7. #7
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    Every enduro course Iíve designed has significant cardio in it, either flat sprints or punchy short climbs.

  8. #8
    LDC is ded,deth by trollz
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    Quote Originally Posted by evasive View Post
    Every enduro course Iíve designed has significant cardio in it, either flat sprints or punchy short climbs.
    That's basically what I'm looking for but not super gnar DH bike park course because I want to ride my 130 "big xc" bike.

  9. #9
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    Many xc guys are terrible on the down as they just don't focus on it. My call is to practice the down, look for lines to go faster, hold more corner speed. Look to build additional skills to help you with that speed. Jumping, manualling, pre jumping that sort of stuff. Cruise the up and really hammer the down. It's amazing how many seconds you can shave off by going faster around one corner or through one rough section faster.

    Find an good Enduro guy and follow him down the tracks. If you can keep up for a while watch his lines. See how he rides.

  10. #10
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    Enduro - Must be able to ride to the top of what you are racing down


    DH - Down only, shuttle up or lift to the top, you do not have to pedal to get there

    I have seen enduro courses that are just as gnarly as a DH course BUT no one is on a DH bike, makes things interesting. Most enduro courses are a XC venue with some of the DH's sections stringed together requiring XC fitness from one DH to another.

    Typically a 150mm-160mm bike is best but depending on the course 130mm could be better suited.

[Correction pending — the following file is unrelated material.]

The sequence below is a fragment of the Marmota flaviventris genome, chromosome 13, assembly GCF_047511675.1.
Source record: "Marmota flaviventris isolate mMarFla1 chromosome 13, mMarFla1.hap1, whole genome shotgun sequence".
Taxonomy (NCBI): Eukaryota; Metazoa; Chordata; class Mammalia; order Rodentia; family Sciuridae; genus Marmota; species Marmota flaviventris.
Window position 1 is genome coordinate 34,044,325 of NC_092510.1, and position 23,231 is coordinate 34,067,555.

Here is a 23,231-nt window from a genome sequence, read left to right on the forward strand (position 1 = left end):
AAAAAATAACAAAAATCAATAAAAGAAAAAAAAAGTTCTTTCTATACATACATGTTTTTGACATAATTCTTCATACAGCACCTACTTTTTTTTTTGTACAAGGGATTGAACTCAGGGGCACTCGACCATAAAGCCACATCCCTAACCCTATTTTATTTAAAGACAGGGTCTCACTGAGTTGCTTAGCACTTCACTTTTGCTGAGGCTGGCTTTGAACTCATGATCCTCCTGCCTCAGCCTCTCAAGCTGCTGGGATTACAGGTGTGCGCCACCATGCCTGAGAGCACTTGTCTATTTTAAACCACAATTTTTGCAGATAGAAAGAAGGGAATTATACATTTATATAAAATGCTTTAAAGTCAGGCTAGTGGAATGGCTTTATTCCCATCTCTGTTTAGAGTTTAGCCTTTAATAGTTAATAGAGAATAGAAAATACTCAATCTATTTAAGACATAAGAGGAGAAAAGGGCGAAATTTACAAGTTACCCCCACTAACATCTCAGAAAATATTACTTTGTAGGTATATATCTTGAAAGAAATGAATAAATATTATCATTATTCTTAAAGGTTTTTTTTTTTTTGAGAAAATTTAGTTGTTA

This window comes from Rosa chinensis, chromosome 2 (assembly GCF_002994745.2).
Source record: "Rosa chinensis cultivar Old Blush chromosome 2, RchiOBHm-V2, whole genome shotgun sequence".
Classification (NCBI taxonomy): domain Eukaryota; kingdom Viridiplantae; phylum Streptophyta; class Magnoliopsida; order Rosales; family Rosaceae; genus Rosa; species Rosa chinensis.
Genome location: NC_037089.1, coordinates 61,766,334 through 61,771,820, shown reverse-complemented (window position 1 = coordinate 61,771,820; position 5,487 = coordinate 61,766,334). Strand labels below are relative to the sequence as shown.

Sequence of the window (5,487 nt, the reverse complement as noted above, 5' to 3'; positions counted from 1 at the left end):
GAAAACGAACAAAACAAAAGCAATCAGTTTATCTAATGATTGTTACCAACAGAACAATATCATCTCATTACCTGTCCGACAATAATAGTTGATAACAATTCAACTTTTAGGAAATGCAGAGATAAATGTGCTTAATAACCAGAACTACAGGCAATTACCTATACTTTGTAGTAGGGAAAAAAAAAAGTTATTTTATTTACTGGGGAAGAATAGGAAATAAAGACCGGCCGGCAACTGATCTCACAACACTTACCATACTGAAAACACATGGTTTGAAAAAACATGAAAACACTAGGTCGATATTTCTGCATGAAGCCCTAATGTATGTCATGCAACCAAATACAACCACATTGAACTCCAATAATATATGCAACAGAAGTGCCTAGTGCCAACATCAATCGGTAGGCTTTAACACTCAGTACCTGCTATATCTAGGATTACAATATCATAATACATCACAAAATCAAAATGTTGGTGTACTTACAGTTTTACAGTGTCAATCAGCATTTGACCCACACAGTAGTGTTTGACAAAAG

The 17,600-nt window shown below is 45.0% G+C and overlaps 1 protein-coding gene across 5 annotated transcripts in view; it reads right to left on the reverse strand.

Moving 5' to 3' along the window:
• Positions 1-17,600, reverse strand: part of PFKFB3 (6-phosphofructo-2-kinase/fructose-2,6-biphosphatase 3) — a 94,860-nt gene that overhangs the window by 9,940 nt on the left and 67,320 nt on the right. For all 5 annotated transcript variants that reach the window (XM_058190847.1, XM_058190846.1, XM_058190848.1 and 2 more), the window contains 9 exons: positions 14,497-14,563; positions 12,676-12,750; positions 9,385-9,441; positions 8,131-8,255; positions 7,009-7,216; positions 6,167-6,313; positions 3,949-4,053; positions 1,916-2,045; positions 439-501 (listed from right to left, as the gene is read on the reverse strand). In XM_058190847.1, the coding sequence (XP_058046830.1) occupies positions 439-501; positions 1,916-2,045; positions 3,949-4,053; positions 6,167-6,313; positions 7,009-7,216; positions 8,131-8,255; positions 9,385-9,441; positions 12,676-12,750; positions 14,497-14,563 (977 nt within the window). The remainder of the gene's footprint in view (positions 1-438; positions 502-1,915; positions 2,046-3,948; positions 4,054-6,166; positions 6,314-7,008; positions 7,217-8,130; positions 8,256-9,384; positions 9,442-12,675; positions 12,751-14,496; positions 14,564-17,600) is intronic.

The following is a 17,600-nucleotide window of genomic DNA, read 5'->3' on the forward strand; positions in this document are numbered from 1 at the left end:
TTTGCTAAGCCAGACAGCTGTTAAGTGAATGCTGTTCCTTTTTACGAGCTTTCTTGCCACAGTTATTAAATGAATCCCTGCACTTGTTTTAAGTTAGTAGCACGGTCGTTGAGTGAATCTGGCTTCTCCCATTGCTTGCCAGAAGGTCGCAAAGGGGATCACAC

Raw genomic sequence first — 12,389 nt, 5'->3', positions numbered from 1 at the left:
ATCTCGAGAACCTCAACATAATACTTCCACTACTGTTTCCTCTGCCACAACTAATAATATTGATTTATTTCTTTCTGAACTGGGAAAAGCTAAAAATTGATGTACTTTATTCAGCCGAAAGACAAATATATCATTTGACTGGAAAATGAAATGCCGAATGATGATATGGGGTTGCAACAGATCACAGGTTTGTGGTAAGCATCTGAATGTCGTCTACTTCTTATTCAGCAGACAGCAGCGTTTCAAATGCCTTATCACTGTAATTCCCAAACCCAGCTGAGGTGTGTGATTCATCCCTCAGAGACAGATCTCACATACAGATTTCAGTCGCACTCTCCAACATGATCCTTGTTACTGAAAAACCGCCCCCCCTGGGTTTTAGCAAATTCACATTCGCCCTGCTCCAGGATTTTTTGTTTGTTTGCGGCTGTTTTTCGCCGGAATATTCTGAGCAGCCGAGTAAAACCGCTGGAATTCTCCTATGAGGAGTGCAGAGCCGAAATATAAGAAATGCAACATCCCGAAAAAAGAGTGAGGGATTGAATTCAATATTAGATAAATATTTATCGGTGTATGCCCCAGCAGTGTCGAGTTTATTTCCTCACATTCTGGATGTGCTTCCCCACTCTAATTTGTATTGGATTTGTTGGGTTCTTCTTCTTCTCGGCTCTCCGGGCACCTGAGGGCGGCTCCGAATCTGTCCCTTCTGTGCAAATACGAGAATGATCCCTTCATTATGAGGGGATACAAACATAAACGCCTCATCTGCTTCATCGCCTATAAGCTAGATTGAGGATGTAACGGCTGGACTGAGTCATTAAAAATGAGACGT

:nono:

  11. #11
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    The current top enduro racers are also the top downhill racers. And they are very fit!

    Outside of the EWS, the fitness demands vary based on the terrain. In some parts of the world, enduro race tracks are "flatter", which tend to suit highly skilled XC racers versus highly fit DH racers.

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  12. #12
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    Enduro bikes don't exist, enduro trails don't exist. Some bikes are suited for enduro races, some trails are suited for enduro races. Enduro is a race format.

  13. #13
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    My perspective is amateur enduro racing in the US northeast - ESC, MASS, WVES. A subset of the ESC races (BOX Showdown races) have a DH and an Enduro on the same day at the same venue. They're great illustration of the differences between the two formats.

    At a bike park, the typical DH race will be on a double-black technical trail. Racers will extensively practice the same race run and work out every corner, rock garden, and pebble. Runs last from 2 to 5 minutes.

    The typical Enduro race at the same bike park will use a handful of blue and single-black bike park trails, plus other more pedally trails on the back side of the mountain or outskirts of the trail system. At venues with a lift, the perhaps two of five transfers are mechanized and racers do 500'-2500' of pedal-powered climbing (compared to 2000'-4000' for races at venues with no lift).

    It's usually 4-6 race runs are between 2 and 10 minutes each for a total time on clock of 20 to 40 mins. Racers will generally do each one run once on practice day, stopping to redo key features or perhaps do a stage a second time. There's too much terrain to study and memorize the race runs like in DH, and it's important to manage fatigue and recovery.

    Quote Originally Posted by LaneDetroitCity View Post
    I was hoping fitness came into somehow but as long as you can make the stage start you can win on the DH. I was hopinh my climbing gave me a big enough advantage on the DH but thats just an XC race. Im doing a few XC races that have "enduro" segments so that may be my happy zone.
    Conditioning is certainly important, since the descending isn't passive. Within the stage you're constantly sprinting and recovering, putting down power in 3-sec, 10-sec, 30-sec intervals after corners and when you can and working the terrain when you can't pedal. It's like a big unpredictable set of VO2Max repeats.